NLL Goalie Sustainability – Are We Approaching a Famine?
One of the interesting things that I have been trying to keep an eye on this season is the viability of the different goalies. This is important because there are certainly some great keepers playing right now, but there are also definite tiers of ability. My concern right now is how exaggerated this NLL goalie gap may get as we start bringing more expansion teams into the fold.
Right now, we’re not even halfway through the season and there have been 20 different players seeing time between the pipes. Two of these extra keepers are due to injury while the other is due to Vancouver’s inability to lock into a main guy.
It needs to be noted that only Mike Poulin in Georgia is the only goalie to play every possible minute for his team as Warren Hill has not seen any minutes yet. Evan Kirk has more total minutes than Poulin and leads the league in that category, but still sat for nine seconds with Tyler Carlson on the floor for him.
The league has the handful of starters that are absolutely locked into their spots. Vinc, Bold, Poulin, Kirk, Ward, and Rose are all there.
But, when you look at their ages and start mapping that to league expansion plans, things become a little shaky. Vinc is now 35, followed by Bold and Poulin at 32, Kirk is 30, Rose 29, and finally Ward 26. None of those really concern me too much until you start looking 3-4 years out.
The league is adding two more teams next year. That will be an additional four rostered goalies, plus some more replacements through the season. There could be another 2-4 additional teams the next year, and that may even repeat itself again in 2021. The problem this creates is that right as the league will be reaching its maximum size, the number of goalies with established starter experience will begin to shrink.
While that will be fantastic for guys like Ward, it means many teams will begin struggling. Let’s take a look at Buffalo and Vancouver right now since they may be a bellwether.
A Tale of Two Franchises
I picked these two teams for two specific reasons. One is their goalies are far from established. The other is they are the most wildly inconsistent teams this season, and goalies are definitely part of it.
Buffalo is not far removed from a Champions Cup finals run where they were right on the brink of winning it all. But right after that, Anthony Cosmo retired sending their goalie situation into a tailspin that they are still trying to recover from. They traded for Alex Buque who has been good, but not an every game star like that had hoped. Against Rochester, backup Davide DiRuscio stepped in for 31 seconds, let in the first shot fired at him and was injured in the process. 31 seconds is all it took for the Bandits to start scanning the free agent pool for another fill in. That backup, Zach Higgins, has already logged over 100 minutes, and he wasn’t even on a roster to start the year.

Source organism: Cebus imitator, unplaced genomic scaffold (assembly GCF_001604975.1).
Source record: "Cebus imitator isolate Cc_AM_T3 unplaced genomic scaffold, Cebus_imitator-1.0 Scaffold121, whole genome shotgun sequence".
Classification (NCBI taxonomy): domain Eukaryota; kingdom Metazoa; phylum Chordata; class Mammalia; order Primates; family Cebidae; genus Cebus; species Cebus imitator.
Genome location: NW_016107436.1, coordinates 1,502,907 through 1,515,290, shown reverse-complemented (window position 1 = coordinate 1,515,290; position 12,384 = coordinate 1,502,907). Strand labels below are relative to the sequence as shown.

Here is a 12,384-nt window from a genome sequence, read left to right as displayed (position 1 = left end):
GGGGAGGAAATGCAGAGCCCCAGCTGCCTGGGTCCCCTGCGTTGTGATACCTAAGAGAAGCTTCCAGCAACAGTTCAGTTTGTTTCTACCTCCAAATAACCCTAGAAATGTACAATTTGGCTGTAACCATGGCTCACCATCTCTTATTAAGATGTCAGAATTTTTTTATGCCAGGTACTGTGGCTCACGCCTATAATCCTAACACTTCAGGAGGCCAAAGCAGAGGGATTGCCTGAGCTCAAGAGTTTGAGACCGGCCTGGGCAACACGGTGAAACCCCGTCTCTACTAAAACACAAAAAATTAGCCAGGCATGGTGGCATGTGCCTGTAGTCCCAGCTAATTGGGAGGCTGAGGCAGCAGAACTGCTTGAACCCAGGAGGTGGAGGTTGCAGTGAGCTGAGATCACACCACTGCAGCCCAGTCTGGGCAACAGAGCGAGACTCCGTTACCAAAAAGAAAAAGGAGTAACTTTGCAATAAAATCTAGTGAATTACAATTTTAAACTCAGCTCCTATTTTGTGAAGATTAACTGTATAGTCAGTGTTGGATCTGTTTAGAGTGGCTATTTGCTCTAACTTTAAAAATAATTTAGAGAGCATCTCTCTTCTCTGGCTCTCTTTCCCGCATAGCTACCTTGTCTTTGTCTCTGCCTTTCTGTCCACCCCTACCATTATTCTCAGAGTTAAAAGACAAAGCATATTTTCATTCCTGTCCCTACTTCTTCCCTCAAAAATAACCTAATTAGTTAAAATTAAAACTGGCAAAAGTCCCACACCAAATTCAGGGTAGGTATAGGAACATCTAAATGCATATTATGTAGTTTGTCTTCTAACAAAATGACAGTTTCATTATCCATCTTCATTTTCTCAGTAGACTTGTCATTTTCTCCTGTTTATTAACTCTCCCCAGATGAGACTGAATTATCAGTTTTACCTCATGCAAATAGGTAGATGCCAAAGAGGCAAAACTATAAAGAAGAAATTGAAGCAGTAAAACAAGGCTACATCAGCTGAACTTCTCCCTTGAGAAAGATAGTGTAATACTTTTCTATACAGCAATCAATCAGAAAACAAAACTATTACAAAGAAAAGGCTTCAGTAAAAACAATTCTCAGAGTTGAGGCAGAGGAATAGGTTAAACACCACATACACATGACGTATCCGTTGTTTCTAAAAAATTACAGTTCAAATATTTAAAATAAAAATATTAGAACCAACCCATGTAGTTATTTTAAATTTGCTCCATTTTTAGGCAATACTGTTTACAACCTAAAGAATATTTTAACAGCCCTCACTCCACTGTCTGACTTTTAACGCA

Vancouver has Brodie MacDonald and Tye Belanger who were both expected to be in an all-out battle for that starting spot. They were each established as quality backups that just needed the opportunity to prove their chops. After a disastrous game against Toronto, the Stealth pulled in Eric Penney, who has certainly been a big part of their improved play.
But even so, the Stealth have been splitting more time across these three than another other team. MacDonald is the only one to dress in all of their games, but still has the fewest number of minutes. Penney leads the trio with 180 in 3 games to Belanger’s 122 over 4.
The Great NLL Goalie Hunt
With two more teams being added next year, instead of two teams like Buffalo and Vancouver, we could have four. With more expansion after that? Six or seven. Landing a prime goalie and grooming a quality successor will become one of the most important jobs of a GM over the next few years.
While there is plenty of potential out there, the difficult part is shortening the learning curve and allowing the younger goalies to see more time in next against pro forwards. Figuring out who to do this quickly may turn into the difference between multiple championships and missing the playoffs for years to come.